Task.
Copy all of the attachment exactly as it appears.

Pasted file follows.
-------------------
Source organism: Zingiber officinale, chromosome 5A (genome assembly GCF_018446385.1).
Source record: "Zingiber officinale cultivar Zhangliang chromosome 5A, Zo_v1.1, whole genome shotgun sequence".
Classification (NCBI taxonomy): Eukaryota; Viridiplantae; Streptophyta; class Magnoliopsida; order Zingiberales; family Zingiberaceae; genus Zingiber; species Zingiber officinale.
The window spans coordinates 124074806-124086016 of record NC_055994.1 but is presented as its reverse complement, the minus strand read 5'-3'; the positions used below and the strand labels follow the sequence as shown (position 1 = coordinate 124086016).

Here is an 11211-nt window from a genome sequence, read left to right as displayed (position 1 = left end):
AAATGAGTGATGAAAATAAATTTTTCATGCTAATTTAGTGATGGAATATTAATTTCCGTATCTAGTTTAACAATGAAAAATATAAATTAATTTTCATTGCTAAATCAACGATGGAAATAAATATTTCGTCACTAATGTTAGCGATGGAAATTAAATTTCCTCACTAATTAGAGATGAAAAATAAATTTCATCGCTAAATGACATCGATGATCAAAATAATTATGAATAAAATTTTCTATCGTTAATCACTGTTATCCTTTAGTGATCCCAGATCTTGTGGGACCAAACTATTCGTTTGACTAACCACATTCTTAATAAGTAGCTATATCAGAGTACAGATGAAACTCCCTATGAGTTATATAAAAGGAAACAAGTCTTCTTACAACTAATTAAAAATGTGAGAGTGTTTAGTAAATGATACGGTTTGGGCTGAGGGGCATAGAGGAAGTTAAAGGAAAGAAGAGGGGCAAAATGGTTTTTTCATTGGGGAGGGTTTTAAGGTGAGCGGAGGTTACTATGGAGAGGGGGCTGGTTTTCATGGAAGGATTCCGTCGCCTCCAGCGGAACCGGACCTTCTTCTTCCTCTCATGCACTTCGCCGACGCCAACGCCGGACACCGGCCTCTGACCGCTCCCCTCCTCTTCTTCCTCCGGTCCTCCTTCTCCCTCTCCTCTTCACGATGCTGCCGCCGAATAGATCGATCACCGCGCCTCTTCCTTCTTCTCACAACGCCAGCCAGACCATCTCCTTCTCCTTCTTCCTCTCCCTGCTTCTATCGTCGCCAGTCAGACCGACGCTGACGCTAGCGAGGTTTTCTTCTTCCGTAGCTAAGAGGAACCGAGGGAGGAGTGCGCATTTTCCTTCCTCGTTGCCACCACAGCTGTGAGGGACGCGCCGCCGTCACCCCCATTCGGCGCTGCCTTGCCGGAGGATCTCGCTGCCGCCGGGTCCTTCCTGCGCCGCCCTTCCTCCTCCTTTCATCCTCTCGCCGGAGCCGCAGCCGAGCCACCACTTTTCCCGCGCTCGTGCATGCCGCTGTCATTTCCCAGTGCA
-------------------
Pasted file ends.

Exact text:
Source organism: Zingiber officinale, chromosome 5A (genome assembly GCF_018446385.1).
Source record: "Zingiber officinale cultivar Zhangliang chromosome 5A, Zo_v1.1, whole genome shotgun sequence".
Classification (NCBI taxonomy): Eukaryota; Viridiplantae; Streptophyta; class Magnoliopsida; order Zingiberales; family Zingiberaceae; genus Zingiber; species Zingiber officinale.
The window spans coordinates 124074806-124086016 of record NC_055994.1 but is presented as its reverse complement, the minus strand read 5'-3'; the positions used below and the strand labels follow the sequence as shown (position 1 = coordinate 124086016).

Here is an 11211-nt window from a genome sequence, read left to right as displayed (position 1 = left end):
AAATGAGTGATGAAAATAAATTTTTCATGCTAATTTAGTGATGGAATATTAATTTCCGTATCTAGTTTAACAATGAAAAATATAAATTAATTTTCATTGCTAAATCAACGATGGAAATAAATATTTCGTCACTAATGTTAGCGATGGAAATTAAATTTCCTCACTAATTAGAGATGAAAAATAAATTTCATCGCTAAATGACATCGATGATCAAAATAATTATGAATAAAATTTTCTATCGTTAATCACTGTTATCCTTTAGTGATCCCAGATCTTGTGGGACCAAACTATTCGTTTGACTAACCACATTCTTAATAAGTAGCTATATCAGAGTACAGATGAAACTCCCTATGAGTTATATAAAAGGAAACAAGTCTTCTTACAACTAATTAAAAATGTGAGAGTGTTTAGTAAATGATACGGTTTGGGCTGAGGGGCATAGAGGAAGTTAAAGGAAAGAAGAGGGGCAAAATGGTTTTTTCATTGGGGAGGGTTTTAAGGTGAGCGGAGGTTACTATGGAGAGGGGGCTGGTTTTCATGGAAGGATTCCGTCGCCTCCAGCGGAACCGGACCTTCTTCTTCCTCTCATGCACTTCGCCGACGCCAACGCCGGACACCGGCCTCTGACCGCTCCCCTCCTCTTCTTCCTCCGGTCCTCCTTCTCCCTCTCCTCTTCACGATGCTGCCGCCGAATAGATCGATCACCGCGCCTCTTCCTTCTTCTCACAACGCCAGCCAGACCATCTCCTTCTCCTTCTTCCTCTCCCTGCTTCTATCGTCGCCAGTCAGACCGACGCTGACGCTAGCGAGGTTTTCTTCTTCCGTAGCTAAGAGGAACCGAGGGAGGAGTGCGCATTTTCCTTCCTCGTTGCCACCACAGCTGTGAGGGACGCGCCGCCGTCACCCCCATTCGGCGCTGCCTTGCCGGAGGATCTCGCTGCCGCCGGGTCCTTCCTGCGCCGCCCTTCCTCCTCCTTTCATCCTCTCGCCGGAGCCGCAGCCGAGCCACCACTTTTCCCGCGCTCGTGCATGCCGCTGTCATTTCCCAGTGCA